[Press release on EAAFP Side Event at CBD COP 12 in Pyeongchang]
The East Asian – Australasian Flyway Partnership (EAAFP) held a side-event at the Twelfth Conference of Parties to the Convention on Biological Diversity at Pyeongchang, Republic of Korea on 8th October to draw attention to the ongoing ecological crisis threatening the migration of 50 million migratory waterbirds that use the Flyway every year.
Migratory waterbirds – shorebirds, ducks, swans, egrets, geese and cranes – share this Flyway with 45 percent of the world’s human population. Unbridled recent exploitation of coastal and wetland areas in the Flyway for infrastructure and other development has resulted in a loss of habitat for migrating waterbirds, precipitating rapid and accelerating declines in many species. The Yellow Sea region of China and Korea is a critical bottleneck for many species and rapid loss of intertidal wetlands here threatens many species, particularly shorebirds. The remaining populations of some of the most-at-risk bird species live in this Flyway, including for example the Spoon-billed Sandpiper, a ‘Critically Endangered’ shorebird facing imminent extinction. This bird breeds in Chukotka, Russia and passes through coastal wetlands in China and Korea while migrating to wintering grounds in South-east Asia. The tidal flats of the Geum Estuary, particularly Yubu-do is the most critical site in Korea, with at least ten birds being seen there in recent weeks. According to the Arctic Biodiversity Assessment, the number of Spoon-billed Sandpipers has decreased dramatically from about 6,000 breeding pairs to just a few hundred pairs over the past 30 years. Presentations by Spike Millington, Chief Executive and Judit Szabo, Science Officer of EAAFP highlighted the crisis and the Partnership’s work to address it. Dr. Nial Moores of Birds Korea reported on bird population trends and conservation status in the Republic of Korea, noting that migratory waterbirds are the highest declining group in the country, mainly as a result of habitat loss and degradation. Declarations from Australia and China from recent meetings in those counties, calling on governments to act on habitat loss, were read out during the side-event.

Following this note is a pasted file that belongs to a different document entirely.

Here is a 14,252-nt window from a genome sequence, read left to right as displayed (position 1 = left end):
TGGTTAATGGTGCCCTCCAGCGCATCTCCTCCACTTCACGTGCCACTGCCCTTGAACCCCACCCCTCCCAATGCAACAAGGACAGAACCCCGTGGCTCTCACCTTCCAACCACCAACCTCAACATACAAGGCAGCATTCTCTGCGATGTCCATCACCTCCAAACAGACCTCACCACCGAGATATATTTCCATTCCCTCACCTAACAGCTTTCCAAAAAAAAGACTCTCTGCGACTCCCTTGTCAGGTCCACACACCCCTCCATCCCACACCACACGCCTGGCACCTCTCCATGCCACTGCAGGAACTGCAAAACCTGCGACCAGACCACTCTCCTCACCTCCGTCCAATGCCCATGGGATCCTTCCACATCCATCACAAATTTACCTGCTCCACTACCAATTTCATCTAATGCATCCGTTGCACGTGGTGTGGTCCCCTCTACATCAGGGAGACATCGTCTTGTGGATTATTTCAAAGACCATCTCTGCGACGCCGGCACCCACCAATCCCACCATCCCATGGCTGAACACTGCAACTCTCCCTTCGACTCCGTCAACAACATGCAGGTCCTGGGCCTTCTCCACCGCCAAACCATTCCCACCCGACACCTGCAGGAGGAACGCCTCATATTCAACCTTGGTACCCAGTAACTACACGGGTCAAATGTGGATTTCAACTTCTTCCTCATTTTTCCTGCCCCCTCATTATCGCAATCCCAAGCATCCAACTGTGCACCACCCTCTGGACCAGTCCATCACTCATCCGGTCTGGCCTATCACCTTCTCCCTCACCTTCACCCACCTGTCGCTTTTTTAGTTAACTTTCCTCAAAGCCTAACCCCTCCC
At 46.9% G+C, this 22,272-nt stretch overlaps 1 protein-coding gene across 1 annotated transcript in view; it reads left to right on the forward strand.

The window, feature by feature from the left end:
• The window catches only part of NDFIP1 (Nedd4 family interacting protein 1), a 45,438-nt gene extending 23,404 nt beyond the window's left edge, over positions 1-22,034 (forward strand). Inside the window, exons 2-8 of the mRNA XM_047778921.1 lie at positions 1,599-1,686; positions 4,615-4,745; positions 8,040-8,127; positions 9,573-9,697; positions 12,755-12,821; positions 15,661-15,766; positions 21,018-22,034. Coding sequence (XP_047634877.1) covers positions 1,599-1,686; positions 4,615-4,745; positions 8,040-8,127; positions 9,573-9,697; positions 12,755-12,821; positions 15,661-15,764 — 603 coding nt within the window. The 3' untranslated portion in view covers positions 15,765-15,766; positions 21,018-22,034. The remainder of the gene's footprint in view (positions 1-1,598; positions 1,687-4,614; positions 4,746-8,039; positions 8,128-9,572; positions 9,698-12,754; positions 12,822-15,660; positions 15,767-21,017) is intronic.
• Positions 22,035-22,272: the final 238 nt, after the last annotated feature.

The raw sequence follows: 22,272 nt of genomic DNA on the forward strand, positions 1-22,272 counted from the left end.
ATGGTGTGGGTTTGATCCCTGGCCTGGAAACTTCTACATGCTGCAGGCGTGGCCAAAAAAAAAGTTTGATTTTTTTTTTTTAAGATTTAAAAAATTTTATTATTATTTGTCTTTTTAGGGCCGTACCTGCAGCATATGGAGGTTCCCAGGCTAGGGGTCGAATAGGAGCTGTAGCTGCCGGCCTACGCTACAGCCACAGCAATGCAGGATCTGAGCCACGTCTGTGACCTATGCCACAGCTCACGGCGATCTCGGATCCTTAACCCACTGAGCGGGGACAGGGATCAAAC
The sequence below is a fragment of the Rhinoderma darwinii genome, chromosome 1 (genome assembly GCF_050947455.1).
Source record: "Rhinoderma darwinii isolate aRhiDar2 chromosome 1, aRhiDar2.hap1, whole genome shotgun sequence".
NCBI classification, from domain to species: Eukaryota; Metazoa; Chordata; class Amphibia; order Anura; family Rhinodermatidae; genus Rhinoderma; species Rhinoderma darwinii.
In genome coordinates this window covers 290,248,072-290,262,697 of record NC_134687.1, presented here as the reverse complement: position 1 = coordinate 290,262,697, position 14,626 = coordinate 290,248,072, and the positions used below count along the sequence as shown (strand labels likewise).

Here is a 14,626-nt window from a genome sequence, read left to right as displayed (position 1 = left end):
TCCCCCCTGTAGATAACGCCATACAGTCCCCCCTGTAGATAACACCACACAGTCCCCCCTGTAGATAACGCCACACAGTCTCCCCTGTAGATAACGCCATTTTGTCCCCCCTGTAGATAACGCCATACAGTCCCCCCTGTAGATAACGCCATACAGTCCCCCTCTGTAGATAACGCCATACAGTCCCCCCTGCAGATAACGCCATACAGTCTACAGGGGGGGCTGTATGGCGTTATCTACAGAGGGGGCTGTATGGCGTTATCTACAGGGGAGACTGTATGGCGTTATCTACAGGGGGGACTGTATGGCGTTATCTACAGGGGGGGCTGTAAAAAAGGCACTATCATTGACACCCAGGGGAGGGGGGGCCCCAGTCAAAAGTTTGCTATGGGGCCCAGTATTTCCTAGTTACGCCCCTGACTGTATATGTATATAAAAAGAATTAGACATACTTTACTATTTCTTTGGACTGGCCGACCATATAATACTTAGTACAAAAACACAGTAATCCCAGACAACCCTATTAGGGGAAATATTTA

EAAFP also hosted a Partner Meeting and Dinner on 10th October. Eleven of EAAFP’s 16 country partners attended and Mr Kim Jong Ryool, Director of Biological Diversity Division of the Korean Ministry of Environment presented Korea’s National Biodiversity Strategy 2014-2018, Biodiversity of Korea 2014 and A Guide to Migratory Bird Areas of Korea.
The EAAFP brings together 16 national government agencies, 6 intergovernmental bodies, 10 international NGOs, and 1 International Private Enterprise to protect migratory waterbirds and their habitats throughout the Flyway for the benefit of biodiversity and people. Its Secretariat is based in Incheon and is generously supported by Incheon City Government and the Ministry of Environment of the Republic of Korea.
Spike Millington, Chief Executive, EAAFP
Download full text of press release: here